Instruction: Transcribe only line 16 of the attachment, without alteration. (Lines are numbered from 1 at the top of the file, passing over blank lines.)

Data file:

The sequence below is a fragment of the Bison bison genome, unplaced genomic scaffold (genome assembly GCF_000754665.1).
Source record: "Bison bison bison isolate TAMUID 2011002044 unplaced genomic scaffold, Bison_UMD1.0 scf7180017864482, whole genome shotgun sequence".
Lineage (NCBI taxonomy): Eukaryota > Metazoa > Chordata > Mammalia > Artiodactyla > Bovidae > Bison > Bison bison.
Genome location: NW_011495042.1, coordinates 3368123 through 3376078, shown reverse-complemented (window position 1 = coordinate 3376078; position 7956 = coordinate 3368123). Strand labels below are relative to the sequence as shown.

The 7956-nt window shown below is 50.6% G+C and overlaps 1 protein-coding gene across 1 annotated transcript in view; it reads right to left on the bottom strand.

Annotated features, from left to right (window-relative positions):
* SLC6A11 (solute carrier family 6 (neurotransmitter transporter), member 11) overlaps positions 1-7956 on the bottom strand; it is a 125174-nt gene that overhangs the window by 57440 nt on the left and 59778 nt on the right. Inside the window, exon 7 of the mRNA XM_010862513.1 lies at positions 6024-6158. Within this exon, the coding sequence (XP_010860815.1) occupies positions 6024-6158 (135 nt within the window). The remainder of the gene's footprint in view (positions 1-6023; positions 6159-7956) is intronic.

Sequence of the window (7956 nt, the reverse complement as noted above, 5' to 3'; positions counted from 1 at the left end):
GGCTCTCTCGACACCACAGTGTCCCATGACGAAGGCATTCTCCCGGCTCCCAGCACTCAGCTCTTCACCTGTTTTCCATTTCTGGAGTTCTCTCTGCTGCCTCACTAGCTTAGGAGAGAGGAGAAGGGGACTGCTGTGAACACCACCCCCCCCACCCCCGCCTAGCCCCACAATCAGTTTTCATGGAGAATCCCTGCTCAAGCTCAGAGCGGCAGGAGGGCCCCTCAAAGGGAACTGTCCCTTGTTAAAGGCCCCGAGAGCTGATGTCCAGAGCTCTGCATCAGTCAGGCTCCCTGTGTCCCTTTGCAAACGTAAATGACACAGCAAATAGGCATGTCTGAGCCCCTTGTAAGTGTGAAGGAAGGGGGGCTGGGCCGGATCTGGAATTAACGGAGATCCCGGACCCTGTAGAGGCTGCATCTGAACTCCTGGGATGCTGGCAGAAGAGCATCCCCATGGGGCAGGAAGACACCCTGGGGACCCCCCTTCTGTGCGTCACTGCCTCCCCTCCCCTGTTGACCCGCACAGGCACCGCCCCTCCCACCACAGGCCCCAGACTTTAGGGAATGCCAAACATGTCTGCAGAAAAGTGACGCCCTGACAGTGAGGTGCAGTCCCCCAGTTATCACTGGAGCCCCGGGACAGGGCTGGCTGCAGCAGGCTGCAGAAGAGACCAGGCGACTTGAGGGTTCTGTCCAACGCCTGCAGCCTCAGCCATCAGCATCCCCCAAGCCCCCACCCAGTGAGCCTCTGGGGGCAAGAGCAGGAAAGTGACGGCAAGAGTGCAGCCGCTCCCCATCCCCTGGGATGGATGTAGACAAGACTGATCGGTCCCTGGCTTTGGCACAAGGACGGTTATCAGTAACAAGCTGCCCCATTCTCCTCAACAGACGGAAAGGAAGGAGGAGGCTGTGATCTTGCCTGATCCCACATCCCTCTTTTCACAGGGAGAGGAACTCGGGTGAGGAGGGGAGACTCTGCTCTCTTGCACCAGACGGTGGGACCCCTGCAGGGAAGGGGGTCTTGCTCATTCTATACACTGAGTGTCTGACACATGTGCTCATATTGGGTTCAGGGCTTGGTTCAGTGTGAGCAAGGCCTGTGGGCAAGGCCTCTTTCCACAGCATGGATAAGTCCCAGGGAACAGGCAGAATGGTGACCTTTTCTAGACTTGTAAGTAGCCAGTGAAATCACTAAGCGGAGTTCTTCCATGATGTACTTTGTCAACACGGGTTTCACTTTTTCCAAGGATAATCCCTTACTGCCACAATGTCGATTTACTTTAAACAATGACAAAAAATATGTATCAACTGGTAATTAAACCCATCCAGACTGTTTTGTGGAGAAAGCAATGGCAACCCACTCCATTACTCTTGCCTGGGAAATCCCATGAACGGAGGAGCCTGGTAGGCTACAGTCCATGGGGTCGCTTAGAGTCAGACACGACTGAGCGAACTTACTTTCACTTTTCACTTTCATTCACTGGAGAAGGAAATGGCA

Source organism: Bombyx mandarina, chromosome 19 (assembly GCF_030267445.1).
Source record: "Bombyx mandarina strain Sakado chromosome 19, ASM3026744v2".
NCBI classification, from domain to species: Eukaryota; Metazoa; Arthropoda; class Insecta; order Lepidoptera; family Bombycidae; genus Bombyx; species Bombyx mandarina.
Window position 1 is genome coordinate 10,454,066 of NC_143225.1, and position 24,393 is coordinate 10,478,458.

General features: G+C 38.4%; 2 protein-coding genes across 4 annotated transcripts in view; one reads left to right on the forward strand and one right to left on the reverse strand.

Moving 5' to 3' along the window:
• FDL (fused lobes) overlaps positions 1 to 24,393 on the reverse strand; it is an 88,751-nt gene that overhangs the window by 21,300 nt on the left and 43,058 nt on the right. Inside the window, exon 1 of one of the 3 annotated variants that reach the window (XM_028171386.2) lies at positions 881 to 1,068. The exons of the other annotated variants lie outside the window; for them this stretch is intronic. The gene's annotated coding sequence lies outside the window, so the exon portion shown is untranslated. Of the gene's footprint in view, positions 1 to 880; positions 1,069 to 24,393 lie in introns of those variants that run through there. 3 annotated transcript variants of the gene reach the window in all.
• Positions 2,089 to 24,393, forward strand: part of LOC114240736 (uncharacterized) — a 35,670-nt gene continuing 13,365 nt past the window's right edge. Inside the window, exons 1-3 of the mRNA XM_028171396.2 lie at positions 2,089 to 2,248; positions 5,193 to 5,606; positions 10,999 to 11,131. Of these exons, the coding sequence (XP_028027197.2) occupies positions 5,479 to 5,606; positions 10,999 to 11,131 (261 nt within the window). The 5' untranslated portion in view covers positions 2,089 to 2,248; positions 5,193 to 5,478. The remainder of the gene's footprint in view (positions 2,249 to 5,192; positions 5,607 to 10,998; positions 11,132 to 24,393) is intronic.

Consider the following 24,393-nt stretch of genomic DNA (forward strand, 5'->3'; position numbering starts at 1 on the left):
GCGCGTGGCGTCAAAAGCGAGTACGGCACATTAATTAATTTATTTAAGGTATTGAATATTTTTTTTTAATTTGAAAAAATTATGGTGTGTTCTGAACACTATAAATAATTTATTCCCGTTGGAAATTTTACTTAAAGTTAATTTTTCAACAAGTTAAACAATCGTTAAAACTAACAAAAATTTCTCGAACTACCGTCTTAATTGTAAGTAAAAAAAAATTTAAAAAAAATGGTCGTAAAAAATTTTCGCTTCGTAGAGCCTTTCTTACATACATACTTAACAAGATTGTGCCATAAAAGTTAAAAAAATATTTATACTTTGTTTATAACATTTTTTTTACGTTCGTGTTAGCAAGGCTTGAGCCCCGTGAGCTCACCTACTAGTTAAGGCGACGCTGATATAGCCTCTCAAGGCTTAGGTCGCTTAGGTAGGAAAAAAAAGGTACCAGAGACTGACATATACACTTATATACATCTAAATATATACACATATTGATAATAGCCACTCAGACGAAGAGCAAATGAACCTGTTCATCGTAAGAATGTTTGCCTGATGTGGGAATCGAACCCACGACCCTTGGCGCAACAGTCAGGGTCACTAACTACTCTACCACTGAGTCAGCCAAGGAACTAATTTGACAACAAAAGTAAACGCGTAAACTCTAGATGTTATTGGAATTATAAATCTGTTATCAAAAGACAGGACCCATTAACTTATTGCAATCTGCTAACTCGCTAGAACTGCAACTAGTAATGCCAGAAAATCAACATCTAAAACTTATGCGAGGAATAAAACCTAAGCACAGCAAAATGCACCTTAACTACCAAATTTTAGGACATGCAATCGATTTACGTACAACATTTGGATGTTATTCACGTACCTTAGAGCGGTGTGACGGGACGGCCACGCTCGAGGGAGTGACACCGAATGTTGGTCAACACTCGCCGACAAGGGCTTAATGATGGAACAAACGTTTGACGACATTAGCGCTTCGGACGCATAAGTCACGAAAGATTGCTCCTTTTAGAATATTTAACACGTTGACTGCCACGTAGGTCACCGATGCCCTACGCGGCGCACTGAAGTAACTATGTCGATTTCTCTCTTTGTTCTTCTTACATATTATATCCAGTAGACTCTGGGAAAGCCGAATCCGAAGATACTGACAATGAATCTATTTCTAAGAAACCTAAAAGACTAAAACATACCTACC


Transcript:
• FDL (fused lobes) overlaps positions 1 to 24,393 on the reverse strand; it is an 88,751-nt gene that overhangs the window by 21,300 nt on the left and 43,058 nt on the right. Inside the window, exon 1 of one of the 3 annotated variants that reach the window (XM_028171386.2) lies at positions 881 to 1,068. The exons of the other annotated variants lie outside the window; for them this stretch is intronic. The gene's annotated coding sequence lies outside the window, so the exon portion shown is untranslated. Of the gene's footprint in view, positions 1 to 880; positions 1,069 to 24,393 lie in introns of those variants that run through there. 3 annotated transcript variants of the gene reach the window in all.